Director Switch-Up

So, a lot has been made of the fact that director Takayuki Inagaki’s name is no longer listed as director on the 3rd episode, replaced by sub-director Masaomi Andou.  Yoshimune gave an explanation on his Twitter sub-account:

“A lot of questions are being asked, so I’ll answer as much as I can.  You can tell if you look at how episode 3 turned out, but the studio overexterted itself working on episodes 1-2, and right now it’s in a mess.  Furthermore, corrections for the BD/DVD release will be starting soon.”

“Inagaki-san is the person at the studio who understands Alternative the most, so up until now he’s been hard at work, taking on burdens other than his primary one.  To resolve this situation, to insure the quality of the broadcast and the BD, the sub-director Andou-san will be taking over the role of coordinator, and Inagaki-san will focus primarily on the scripts and storyboards.”

“Because work has proceeded on episodes before broadcast, you will not see an immediate effect on the broadcast.  Inagaki-san worked until about episode 9, and Andou-san took over around episode 10.  I hear that the change in title occurred in episode 3 because it was a good place to mark the change.  So, it is not the case that Inagaki-san has left the production.”

“My understanding is that he was not fired, rather he volunteered to do this in order to make a better product.  It is very appreciated.”

Now, as with any official explanation, a certain amount of reading between the lines has to be done. Inagaki continues to be listed as Story Editor in episode 3, meaning Yoshimune is right that Inagaki has not simply been removed from the project entirely. So, for the most part, I’m inclined to believe that they are telling the truth about Inagaki staying on to work on the creative stuff. I suspect what “really” happened was that Inagaki, still a relative rookie director with little to no experience on a fast-paced mecha show, got completely overwhelmed by the work involved. Being a director is not just about sitting around and deciding who dies at the end – there is a LOT of administrative stuff that has to be taken care of, and Inagaki was probably not prepared for just how different directing a mecha show in particular can be. Mecha shows are widely known to be the most difficult to direct and animate, because of the sheer amount of animation shots that have to be prepared. I suspect that production simply fell behind to the point where they were forced to make Andou take over the administrative and coordination duties of a director.  Considering they still plan to keep Inagaki on staff and making the calls creatively, the powers-that-be probably could have kept Inagaki as director, with Andou being promoted to co-director or something, but I would guess they stripped Inagaki of the director title as punishment for letting production fall to this state.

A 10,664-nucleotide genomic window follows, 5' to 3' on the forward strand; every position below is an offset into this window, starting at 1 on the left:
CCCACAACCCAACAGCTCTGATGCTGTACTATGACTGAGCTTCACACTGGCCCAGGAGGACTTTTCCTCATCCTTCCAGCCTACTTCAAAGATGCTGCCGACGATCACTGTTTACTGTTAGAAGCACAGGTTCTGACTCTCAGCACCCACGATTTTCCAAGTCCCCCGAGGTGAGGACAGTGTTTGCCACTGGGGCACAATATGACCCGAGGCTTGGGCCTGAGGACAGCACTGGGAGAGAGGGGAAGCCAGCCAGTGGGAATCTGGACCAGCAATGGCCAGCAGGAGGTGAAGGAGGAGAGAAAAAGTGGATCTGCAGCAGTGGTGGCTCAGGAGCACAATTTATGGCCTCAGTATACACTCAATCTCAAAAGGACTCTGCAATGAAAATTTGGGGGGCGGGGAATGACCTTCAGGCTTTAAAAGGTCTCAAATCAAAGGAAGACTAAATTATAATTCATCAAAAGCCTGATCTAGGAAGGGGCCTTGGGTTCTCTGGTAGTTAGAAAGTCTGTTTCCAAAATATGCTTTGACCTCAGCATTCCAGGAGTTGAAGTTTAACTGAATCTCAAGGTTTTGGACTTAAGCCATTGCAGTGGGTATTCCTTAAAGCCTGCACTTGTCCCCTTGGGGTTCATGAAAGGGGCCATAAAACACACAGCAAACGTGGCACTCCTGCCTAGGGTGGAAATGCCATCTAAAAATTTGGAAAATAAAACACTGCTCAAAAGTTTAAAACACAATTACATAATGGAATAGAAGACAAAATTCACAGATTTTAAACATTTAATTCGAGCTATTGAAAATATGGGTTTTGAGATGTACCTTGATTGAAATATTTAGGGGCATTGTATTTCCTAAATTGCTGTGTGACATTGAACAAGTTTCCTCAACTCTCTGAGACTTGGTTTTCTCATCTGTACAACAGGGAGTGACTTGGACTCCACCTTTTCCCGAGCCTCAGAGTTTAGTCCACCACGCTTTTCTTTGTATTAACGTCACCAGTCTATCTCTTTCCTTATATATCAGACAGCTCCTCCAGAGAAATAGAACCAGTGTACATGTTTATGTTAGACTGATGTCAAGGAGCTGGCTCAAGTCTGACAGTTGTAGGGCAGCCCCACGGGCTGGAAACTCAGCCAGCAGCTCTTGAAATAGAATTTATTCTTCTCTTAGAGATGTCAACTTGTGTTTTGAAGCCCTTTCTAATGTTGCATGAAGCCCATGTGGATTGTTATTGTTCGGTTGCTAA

As for what that means for the show itself, creatively it probably means nothing. Inagaki will likely continue to make the calls on where the show goes – and anyway, by this point all the scripts are likely either finished or in the final stages of correction. As for production values, it’s probably best to hope for the best and prepare for the worst. The CG for this episode was amazing – far beyond what I had expected – but the 2D art is starting to suffer, and unfortunately I would imagine the gap between them is probably going to get worse before it gets better.


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